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"Ah, it's all very well to defy them, but you are getting so rampant,
I'm afraid you will defy me next, and then where are we?"
"No, I won't! I shouldn't dare; because you are my guardian, and
can put me in a strait-jacket if you like;" and Rose laughed in his
face, even while she nestled closer with a confiding gesture
pleasant to see.
"Upon my word, Rosy, I begin to feel like the man who bought an
elephant, and then didn't know what to do with him. I thought I
had got a pet and plaything for years to come; but here you are
growing up like a bean-stalk, and I shall find I've got a
strong-minded little woman on my hands before I can turn round.
There's predicament for a man and an uncle!"
Dr. Alec's comic distress was mercifully relieved for the time
being by a dance of goblins on the lawn, where the children, with
pumpkin lanterns on their heads, frisked about like
will-o'-the-wisps, as a parting surprise.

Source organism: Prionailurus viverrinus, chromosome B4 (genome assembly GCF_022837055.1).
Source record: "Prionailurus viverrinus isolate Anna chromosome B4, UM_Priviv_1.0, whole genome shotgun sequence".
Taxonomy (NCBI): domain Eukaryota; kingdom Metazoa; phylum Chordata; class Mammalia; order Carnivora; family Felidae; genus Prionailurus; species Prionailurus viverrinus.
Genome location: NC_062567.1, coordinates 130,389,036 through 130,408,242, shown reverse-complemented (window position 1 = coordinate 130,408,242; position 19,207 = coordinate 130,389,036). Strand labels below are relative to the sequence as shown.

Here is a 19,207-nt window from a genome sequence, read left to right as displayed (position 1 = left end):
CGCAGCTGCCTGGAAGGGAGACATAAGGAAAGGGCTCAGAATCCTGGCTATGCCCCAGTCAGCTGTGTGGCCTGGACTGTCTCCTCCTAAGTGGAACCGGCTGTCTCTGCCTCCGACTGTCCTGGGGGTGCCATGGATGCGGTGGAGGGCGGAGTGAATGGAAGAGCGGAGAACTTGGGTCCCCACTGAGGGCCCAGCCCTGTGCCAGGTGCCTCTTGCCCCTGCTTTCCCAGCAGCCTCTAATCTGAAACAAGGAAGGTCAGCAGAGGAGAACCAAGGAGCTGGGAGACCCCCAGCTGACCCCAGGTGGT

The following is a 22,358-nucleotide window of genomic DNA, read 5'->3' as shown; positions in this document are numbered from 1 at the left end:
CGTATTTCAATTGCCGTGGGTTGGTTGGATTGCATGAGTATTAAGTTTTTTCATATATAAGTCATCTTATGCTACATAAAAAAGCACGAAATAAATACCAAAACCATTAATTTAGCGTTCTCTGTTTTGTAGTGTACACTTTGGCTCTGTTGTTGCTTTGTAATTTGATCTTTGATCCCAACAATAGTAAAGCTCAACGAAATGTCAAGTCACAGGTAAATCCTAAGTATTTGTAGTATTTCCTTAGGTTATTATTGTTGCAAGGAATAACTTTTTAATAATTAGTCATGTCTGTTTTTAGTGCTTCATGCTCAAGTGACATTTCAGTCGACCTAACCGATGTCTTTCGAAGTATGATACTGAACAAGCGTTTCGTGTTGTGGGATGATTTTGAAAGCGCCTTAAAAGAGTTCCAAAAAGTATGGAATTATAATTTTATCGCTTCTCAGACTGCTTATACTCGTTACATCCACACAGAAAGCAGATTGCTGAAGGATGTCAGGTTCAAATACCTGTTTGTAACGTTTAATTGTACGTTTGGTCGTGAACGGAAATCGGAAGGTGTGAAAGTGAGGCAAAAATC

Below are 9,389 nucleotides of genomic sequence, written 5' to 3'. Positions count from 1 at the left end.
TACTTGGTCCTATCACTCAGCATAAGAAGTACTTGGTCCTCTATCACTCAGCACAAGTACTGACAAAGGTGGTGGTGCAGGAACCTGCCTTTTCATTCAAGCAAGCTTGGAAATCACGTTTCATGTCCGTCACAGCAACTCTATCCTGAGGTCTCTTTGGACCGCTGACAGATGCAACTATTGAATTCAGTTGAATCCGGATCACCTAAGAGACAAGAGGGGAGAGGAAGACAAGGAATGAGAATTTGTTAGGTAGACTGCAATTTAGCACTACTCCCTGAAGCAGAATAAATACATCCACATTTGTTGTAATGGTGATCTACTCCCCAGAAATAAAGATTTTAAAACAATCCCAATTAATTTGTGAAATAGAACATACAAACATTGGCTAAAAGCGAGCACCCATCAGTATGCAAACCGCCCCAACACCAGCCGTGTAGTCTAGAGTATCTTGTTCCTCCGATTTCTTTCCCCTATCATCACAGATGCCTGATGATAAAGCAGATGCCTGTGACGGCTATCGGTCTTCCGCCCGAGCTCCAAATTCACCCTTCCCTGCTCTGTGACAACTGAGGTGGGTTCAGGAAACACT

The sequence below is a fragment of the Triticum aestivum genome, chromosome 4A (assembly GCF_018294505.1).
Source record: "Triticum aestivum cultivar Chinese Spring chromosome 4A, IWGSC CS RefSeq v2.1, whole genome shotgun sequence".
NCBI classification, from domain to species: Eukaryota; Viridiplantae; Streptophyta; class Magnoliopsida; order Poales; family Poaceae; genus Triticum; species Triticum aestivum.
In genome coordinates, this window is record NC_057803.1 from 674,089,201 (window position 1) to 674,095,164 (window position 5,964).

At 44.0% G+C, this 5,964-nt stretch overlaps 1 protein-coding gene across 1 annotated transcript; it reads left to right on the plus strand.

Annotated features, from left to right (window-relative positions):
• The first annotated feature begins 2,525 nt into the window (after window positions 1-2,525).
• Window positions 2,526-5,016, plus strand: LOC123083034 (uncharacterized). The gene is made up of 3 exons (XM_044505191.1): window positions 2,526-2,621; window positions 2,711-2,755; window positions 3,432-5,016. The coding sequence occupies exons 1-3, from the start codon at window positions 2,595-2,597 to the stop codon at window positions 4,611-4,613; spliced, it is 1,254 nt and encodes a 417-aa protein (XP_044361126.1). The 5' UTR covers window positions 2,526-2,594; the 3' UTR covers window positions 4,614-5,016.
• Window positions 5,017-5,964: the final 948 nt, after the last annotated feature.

When Rose went to bed, she found that Uncle Alec had not
forgotten her; for on the table stood a delicate little easel, holding
two miniatures set in velvet. She knew them both, and stood
looking at them till her eyes brimmed over with tears that were
both sweet and sad; for they were the faces of her father and
mother, beautifully copied from portraits fast fading away.
Presently, she knelt down, and, putting her arms round the little
shrine, kissed one after the other, saying with an earnest voice, "I'll
truly try to make them glad to see me by and by."
And that was Rose's little prayer on the night of her fourteenth
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